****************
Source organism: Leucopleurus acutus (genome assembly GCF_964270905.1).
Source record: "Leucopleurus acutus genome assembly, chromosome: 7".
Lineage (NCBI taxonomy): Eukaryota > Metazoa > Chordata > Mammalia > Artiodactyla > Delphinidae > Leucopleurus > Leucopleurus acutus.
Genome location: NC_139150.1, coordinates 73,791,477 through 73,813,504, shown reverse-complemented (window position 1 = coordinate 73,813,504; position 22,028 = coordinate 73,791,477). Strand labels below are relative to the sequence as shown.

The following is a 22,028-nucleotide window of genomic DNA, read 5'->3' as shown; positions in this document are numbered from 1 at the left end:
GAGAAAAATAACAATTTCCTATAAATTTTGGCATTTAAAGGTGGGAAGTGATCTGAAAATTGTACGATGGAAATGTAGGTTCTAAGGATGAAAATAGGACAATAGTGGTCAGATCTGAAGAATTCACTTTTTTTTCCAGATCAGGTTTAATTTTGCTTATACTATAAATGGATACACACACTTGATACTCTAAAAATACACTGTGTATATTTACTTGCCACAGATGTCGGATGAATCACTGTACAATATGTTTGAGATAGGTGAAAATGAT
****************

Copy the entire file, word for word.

Source organism: Leucopleurus acutus (genome assembly GCF_964270905.1).
Source record: "Leucopleurus acutus genome assembly, chromosome: 7".
Lineage (NCBI taxonomy): Eukaryota > Metazoa > Chordata > Mammalia > Artiodactyla > Delphinidae > Leucopleurus > Leucopleurus acutus.
Genome location: NC_139150.1, coordinates 73,791,477 through 73,813,504, shown reverse-complemented (window position 1 = coordinate 73,813,504; position 22,028 = coordinate 73,791,477). Strand labels below are relative to the sequence as shown.

The following is a 22,028-nucleotide window of genomic DNA, read 5'->3' as shown; positions in this document are numbered from 1 at the left end:
GAGAAAAATAACAATTTCCTATAAATTTTGGCATTTAAAGGTGGGAAGTGATCTGAAAATTGTACGATGGAAATGTAGGTTCTAAGGATGAAAATAGGACAATAGTGGTCAGATCTGAAGAATTCACTTTTTTTTCCAGATCAGGTTTAATTTTGCTTATACTATAAATGGATACACACACTTGATACTCTAAAAATACACTGTGTATATTTACTTGCCACAGATGTCGGATGAATCACTGTACAATATGTTTGAGATAGGTGAAAATGAT